The band waits for the crowd to quiet before launching into an extended medley which features a mix of established instrumentals including “Butterfly” and “Chameleon,” in addition to two untitled instrumentals from an as-yet unreleased album, plus an “Overture” which musically ties the rest of the pieces together.
Hancock starts the medley off with an indescribable etherial sound which has tension building from his electronic keyboard. One by one, the entrance of each colleague’s instrument adds to the cacophony of sound bubbling up from the stage, which slowly begins to build in intensity.
The musicians bow their heads while they concentrate on creating their individual parts, and the red curtain turns to black while an abyss of sound envelopes the listener.
As Vinnie Colaiuta’s drums start to play a steadier beat, lights shift and flicker to the sound of the music which constantly changes. As it continues to progress, Hancock switches back and forth between his keyboard and a grand piano, and Lionel Loueke scats softly as he plays a wah-wah-like vibe on his guitar.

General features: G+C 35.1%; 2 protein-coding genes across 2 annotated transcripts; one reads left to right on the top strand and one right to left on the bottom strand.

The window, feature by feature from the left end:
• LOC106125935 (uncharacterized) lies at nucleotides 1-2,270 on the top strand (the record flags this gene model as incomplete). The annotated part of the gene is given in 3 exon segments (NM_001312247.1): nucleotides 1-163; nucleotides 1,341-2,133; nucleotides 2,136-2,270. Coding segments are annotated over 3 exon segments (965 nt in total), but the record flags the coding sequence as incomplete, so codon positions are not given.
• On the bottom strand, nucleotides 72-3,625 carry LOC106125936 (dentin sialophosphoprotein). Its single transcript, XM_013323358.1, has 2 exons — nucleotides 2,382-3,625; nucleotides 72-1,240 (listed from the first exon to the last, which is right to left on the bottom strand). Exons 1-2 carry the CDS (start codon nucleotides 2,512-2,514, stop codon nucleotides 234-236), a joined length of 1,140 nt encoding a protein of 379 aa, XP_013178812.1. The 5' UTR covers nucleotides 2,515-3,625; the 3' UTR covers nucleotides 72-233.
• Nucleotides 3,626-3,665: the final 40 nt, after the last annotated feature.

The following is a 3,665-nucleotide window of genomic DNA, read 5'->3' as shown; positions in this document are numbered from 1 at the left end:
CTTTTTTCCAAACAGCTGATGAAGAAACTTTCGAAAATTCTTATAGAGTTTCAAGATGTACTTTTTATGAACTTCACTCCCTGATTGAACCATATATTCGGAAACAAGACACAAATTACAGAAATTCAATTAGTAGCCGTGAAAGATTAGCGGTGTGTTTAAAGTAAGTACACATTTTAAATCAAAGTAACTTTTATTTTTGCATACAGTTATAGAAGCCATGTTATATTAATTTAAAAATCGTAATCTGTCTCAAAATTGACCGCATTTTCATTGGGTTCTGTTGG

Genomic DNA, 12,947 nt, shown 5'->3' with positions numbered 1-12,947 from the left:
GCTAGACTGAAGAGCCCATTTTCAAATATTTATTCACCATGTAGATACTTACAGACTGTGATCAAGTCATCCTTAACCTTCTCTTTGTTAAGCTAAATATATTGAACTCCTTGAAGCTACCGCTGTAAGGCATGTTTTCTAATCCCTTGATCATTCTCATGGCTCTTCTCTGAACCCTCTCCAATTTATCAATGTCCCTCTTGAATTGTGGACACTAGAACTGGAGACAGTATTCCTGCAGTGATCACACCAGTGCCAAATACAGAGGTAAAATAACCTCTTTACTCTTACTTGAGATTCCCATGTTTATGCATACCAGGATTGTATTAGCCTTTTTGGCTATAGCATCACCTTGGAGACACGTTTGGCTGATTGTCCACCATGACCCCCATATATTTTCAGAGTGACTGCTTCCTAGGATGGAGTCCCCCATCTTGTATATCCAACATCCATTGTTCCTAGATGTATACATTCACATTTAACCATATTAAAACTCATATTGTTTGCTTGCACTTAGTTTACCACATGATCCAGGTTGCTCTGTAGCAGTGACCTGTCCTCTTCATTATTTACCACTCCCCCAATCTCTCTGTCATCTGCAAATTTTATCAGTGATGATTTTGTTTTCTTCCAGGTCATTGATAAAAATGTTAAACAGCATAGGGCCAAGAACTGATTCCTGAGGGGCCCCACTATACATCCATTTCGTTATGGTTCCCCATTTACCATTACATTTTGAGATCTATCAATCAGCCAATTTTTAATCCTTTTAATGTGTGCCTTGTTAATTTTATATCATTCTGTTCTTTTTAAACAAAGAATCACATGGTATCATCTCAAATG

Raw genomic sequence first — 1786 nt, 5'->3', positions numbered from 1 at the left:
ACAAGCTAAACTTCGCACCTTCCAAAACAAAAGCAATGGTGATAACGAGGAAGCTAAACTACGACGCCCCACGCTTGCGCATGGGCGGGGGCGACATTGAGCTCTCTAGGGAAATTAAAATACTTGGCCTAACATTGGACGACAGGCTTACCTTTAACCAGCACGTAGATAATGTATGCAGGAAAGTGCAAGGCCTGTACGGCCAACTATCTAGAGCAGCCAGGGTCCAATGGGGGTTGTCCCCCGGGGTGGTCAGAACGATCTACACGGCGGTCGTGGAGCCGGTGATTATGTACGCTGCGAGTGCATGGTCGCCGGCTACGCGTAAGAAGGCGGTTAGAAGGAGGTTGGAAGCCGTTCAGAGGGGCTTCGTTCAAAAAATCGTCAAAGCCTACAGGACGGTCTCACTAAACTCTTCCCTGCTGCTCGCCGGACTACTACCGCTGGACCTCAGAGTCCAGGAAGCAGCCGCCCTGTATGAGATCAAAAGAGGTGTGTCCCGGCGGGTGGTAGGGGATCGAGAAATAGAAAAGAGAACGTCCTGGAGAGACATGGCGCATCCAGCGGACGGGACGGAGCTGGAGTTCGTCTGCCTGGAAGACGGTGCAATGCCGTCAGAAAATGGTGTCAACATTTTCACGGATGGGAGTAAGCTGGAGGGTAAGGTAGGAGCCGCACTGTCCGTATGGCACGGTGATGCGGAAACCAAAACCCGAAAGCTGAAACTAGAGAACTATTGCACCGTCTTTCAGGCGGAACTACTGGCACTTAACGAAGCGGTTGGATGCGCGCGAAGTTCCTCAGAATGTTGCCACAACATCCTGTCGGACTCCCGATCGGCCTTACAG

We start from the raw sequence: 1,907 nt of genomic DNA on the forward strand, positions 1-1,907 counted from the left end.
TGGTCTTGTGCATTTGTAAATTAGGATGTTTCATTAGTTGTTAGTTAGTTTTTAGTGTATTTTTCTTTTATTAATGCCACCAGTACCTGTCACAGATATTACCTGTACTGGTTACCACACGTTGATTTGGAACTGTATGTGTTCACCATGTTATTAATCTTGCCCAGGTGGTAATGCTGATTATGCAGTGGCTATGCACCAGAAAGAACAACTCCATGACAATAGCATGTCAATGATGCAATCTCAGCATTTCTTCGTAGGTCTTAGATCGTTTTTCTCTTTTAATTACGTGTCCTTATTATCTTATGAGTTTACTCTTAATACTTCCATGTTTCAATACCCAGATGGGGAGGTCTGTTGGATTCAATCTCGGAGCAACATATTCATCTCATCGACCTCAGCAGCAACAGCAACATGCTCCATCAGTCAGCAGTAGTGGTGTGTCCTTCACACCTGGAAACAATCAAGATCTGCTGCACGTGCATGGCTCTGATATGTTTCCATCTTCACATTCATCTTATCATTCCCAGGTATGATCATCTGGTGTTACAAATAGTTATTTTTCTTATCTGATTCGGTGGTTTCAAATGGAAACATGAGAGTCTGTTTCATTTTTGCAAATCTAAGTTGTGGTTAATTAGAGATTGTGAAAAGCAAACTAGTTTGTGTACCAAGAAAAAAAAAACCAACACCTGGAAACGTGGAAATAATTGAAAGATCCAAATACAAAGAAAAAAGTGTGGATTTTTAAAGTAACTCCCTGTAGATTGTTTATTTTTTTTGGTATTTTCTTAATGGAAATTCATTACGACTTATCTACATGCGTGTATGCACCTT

Bassist James Genus adds unique vocals to the mix after the audience cheers for a saxophone solo from talented multi-instrumentalist Terrace Martin.
Rhythmic vocal sounds punctuate the soundscape as Hancock plays up and down the keys of his grand piano, syncopating, juxtaposing, chording, and arpeggiating within the medley to great applause.
Over time, the soundscape becomes more organized and recognizable with the traditional elements of music — melody, rhythm, harmony, timbre, and dynamics — becoming more clearly defined. As it meanders, the crowd hoots and hollers each time they recognize a familiar funk riff or jazz fusion melody.
Hands crossing one another as he plays, Hancock’s keyboard performance is quick, agile, and precise. Lights dance across the stage as his band of peerless musicians expertly accompany him.
Bassist James Genus impresses the crowd by picking his 5-string bass with his thumb.
Guitarist Lionel Loueke adds vocals to his performance, singing high and quick before playing his guitar in a call and response fashion.
There is so much happening sonically in this remarkable performance that audience members cannot just listen with just their ears — they have to see and feel the music as well! Heads bop and hands pat as lovers of jazz fusion drink in the music which is spontaneously being created just for them!
At the end of the medley, the audience cheers and Hancock addresses the crowd, stating about his revered musical colleagues, “This is hard — it’s hard to play with them! They have so much courage, and they are on point at all times!”